The first post-war San Francisco theater company to garner national attention, San Francisco Actors Workshop was founded by San Francisco State College professors Herbert Blau and Jules Irving. The founders chose the name to reflect their belief in the actor as the central element of theatrical performance, in the hopes that the workshop would be “a place where each individual could pursue his craft.”

1952-01-01 00:00:00

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1952-04-01 18:34:33


After March 1952 was dedicated as International Theater Month under the sponsorship of Unesco and the American National Theater and Academy, ANTA announced a full-scale drama festival to be held in April in Monterey, featuring the work of six Northern California companies. In June, a presentation was held by the Council of San Francisco Theaters at the Crossroads Theatre, featuring excerpts from productions by the Crossroads company, the California Labor School Theater Associates, Theater San Francisco and the Interplayers.

1952-06-25 18:34:33


The Interplayers’ move to the Verdier mansion was accompanied by a split of its founders. Kermit Sheets and some of the company left to form The Playhouse Repertory Company, which was later known simply as The Playhouse.

1954-12-01 00:00:00


The first play produced by the San Francisco Actors Workshop was Philip Barry’s “Hotel Universe,” followed shortly by “The Crucible,” Arthur Miller’s award-winning parable of the McCarthy hearings (a play that would stay in the company’s repertory and become their first production mounted when they moved into the Marines Memorial Theater). “The Crucible,” which climaxes in a trial, was believed to be part of the revitalization of American theater, along with the lyrical bittersweet dramas of pathos penned by Tennessee Williams.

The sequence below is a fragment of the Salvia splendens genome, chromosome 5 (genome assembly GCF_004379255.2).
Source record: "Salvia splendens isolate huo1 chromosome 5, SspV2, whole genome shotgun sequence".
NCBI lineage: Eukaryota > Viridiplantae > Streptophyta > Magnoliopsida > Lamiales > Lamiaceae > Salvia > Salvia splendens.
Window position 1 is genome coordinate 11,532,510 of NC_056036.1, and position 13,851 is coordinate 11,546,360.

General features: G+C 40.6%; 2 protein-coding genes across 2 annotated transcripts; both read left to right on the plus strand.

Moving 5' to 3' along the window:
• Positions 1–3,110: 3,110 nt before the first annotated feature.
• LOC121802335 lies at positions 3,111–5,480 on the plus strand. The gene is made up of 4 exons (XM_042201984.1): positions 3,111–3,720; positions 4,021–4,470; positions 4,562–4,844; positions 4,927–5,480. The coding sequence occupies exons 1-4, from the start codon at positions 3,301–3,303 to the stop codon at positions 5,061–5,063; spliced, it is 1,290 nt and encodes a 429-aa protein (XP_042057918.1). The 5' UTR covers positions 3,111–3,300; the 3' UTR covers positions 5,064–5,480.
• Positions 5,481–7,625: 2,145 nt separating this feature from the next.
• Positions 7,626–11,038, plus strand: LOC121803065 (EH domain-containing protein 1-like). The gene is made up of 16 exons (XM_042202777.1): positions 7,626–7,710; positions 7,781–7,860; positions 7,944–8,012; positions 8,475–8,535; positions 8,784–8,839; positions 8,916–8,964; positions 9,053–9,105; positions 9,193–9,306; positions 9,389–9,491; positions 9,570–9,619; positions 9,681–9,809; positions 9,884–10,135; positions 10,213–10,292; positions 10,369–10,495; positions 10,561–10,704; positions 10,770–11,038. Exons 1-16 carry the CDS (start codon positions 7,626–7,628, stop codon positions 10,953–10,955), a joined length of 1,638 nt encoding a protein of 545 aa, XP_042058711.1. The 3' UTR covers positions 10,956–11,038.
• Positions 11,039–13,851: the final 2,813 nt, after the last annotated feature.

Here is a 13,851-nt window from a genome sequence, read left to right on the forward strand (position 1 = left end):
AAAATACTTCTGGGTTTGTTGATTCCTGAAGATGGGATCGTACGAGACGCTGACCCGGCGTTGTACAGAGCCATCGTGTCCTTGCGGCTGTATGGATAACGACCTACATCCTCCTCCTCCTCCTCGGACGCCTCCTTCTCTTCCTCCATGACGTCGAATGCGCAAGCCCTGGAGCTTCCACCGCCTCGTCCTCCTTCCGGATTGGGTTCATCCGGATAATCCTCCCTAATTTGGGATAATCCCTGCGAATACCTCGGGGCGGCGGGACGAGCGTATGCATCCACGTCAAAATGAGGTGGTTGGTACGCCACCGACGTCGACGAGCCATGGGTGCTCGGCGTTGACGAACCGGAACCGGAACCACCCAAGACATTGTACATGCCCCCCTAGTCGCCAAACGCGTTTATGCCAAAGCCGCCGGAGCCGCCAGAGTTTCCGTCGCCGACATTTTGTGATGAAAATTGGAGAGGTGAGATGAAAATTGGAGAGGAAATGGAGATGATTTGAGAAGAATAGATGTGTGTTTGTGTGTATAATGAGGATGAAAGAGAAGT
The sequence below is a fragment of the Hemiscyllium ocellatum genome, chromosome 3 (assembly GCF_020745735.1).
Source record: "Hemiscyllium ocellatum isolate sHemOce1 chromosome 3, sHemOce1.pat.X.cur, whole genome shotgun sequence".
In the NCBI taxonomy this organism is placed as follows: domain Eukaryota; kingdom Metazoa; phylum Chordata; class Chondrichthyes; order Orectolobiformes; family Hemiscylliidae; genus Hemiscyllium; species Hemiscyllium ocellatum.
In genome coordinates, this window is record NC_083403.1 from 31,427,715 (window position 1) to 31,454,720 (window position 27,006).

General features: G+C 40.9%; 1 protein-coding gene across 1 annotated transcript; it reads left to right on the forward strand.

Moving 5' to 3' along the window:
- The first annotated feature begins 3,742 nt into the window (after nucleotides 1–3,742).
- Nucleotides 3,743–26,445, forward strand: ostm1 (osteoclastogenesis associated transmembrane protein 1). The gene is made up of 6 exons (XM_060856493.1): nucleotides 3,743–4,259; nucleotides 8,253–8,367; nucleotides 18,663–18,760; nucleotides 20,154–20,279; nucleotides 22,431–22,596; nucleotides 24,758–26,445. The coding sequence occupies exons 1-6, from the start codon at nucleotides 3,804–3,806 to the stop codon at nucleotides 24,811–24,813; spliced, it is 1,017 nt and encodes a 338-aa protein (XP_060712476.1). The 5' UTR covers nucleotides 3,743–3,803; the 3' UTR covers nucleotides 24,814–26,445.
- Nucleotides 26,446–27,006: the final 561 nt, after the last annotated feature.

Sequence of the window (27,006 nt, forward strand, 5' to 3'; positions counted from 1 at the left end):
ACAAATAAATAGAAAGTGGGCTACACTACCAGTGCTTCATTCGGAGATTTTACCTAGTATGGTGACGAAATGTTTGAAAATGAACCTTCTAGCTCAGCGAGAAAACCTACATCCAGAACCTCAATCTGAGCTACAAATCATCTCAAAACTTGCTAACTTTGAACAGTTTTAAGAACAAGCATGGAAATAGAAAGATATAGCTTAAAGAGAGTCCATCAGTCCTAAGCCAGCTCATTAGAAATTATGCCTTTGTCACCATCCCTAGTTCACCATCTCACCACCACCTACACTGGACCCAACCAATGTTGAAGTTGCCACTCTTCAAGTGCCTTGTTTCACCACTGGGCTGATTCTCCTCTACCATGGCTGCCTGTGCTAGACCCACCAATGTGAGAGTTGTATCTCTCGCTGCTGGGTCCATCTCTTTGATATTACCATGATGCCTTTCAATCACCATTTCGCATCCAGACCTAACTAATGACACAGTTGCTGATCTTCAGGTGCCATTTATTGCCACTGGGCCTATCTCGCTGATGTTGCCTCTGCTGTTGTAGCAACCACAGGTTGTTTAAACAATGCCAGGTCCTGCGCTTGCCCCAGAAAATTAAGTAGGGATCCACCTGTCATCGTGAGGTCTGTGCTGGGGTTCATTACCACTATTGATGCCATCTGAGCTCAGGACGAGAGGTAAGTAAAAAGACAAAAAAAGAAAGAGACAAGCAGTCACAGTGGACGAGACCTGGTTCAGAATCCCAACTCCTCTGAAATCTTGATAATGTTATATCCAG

1955-01-01 00:00:00

SFAW acquires Marines Memorial

The San Francisco Actors Workshop distinguished itself as a progressive American theatrical institution largely through its interpretations of European drama; the highly praised production of Lorca’s “Blood Wedding” enabled the company to move from its intimate loft space to an abandoned warehouse, and this move was followed in turn by SFAW’s acquisition of the Martines Memorial Theater in 1955. The SFAW eventually garnered national recognition for its embrace of the newly emerging European styles of Epic and Absurdist Theater, staging premier performances of Brecht’s “Mother Courage” and “The Caucasian Chalk Circle,” and groundbreaking productions of Absurdist plays by Beckett, Pinter and Genet. Tags: SFAW, European theater, American theater, Lorca, Beckette, Pinter, Genet, Brecht, Blood Wedding, MMT, 1955, Mother Courage, Absurdist plays, Epic Theater, The Caucasian Chalk Circle

1955-01-01 00:00:00

Dancers workshop founded

Equally important historically to the San Francisco Actors Workshop, Anna Halprin founded the Dancer ’s Workshop outside San Francisco. Many of her early students, including Simone Forti,Trisha Brown, Yvonne Rainer and Steve Paxton, would migrate and go on to find celebritythrough New York’s Judson Church performances.

Stage Left: A Story of Theater in San Francisco